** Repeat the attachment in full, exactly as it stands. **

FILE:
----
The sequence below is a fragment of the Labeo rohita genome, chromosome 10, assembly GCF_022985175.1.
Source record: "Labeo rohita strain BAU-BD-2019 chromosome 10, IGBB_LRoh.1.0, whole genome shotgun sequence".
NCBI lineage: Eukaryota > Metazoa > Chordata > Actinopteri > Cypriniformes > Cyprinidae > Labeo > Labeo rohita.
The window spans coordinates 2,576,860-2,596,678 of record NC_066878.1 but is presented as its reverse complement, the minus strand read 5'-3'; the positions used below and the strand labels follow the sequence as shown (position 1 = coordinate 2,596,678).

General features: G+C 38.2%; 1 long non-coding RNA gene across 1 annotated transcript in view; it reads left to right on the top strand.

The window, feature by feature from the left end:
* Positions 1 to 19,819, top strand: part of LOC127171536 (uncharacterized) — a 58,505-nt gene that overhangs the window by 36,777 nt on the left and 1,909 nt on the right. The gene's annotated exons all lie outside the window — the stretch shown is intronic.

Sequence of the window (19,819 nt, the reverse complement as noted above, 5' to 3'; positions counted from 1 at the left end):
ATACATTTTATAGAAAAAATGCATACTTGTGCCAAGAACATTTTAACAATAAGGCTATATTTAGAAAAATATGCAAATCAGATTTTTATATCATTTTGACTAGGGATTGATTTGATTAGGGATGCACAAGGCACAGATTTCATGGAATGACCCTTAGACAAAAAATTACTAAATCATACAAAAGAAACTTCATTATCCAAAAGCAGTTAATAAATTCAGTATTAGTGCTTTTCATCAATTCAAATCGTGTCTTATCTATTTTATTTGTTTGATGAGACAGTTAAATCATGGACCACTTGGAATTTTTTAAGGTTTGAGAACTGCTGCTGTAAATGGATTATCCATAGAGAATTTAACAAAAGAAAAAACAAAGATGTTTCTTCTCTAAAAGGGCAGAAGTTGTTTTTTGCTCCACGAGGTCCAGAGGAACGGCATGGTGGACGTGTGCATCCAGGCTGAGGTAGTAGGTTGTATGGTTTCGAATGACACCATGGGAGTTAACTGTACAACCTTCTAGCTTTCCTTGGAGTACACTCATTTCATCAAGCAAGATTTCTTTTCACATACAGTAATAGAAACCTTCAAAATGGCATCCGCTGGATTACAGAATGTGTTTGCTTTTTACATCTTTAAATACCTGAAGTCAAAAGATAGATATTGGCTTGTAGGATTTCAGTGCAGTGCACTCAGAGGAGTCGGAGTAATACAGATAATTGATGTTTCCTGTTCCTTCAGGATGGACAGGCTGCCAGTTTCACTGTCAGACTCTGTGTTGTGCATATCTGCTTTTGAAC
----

The sequence below is a fragment of the Labeo rohita genome, chromosome 10, assembly GCF_022985175.1.
Source record: "Labeo rohita strain BAU-BD-2019 chromosome 10, IGBB_LRoh.1.0, whole genome shotgun sequence".
NCBI lineage: Eukaryota > Metazoa > Chordata > Actinopteri > Cypriniformes > Cyprinidae > Labeo > Labeo rohita.
The window spans coordinates 2,576,860-2,596,678 of record NC_066878.1 but is presented as its reverse complement, the minus strand read 5'-3'; the positions used below and the strand labels follow the sequence as shown (position 1 = coordinate 2,596,678).

General features: G+C 38.2%; 1 long non-coding RNA gene across 1 annotated transcript in view; it reads left to right on the top strand.

The window, feature by feature from the left end:
* Positions 1 to 19,819, top strand: part of LOC127171536 (uncharacterized) — a 58,505-nt gene that overhangs the window by 36,777 nt on the left and 1,909 nt on the right. The gene's annotated exons all lie outside the window — the stretch shown is intronic.

Sequence of the window (19,819 nt, the reverse complement as noted above, 5' to 3'; positions counted from 1 at the left end):
ATACATTTTATAGAAAAAATGCATACTTGTGCCAAGAACATTTTAACAATAAGGCTATATTTAGAAAAATATGCAAATCAGATTTTTATATCATTTTGACTAGGGATTGATTTGATTAGGGATGCACAAGGCACAGATTTCATGGAATGACCCTTAGACAAAAAATTACTAAATCATACAAAAGAAACTTCATTATCCAAAAGCAGTTAATAAATTCAGTATTAGTGCTTTTCATCAATTCAAATCGTGTCTTATCTATTTTATTTGTTTGATGAGACAGTTAAATCATGGACCACTTGGAATTTTTTAAGGTTTGAGAACTGCTGCTGTAAATGGATTATCCATAGAGAATTTAACAAAAGAAAAAACAAAGATGTTTCTTCTCTAAAAGGGCAGAAGTTGTTTTTTGCTCCACGAGGTCCAGAGGAACGGCATGGTGGACGTGTGCATCCAGGCTGAGGTAGTAGGTTGTATGGTTTCGAATGACACCATGGGAGTTAACTGTACAACCTTCTAGCTTTCCTTGGAGTACACTCATTTCATCAAGCAAGATTTCTTTTCACATACAGTAATAGAAACCTTCAAAATGGCATCCGCTGGATTACAGAATGTGTTTGCTTTTTACATCTTTAAATACCTGAAGTCAAAAGATAGATATTGGCTTGTAGGATTTCAGTGCAGTGCACTCAGAGGAGTCGGAGTAATACAGATAATTGATGTTTCCTGTTCCTTCAGGATGGACAGGCTGCCAGTTTCACTGTCAGACTCTGTGTTGTGCATATCTGCTTTTGAAC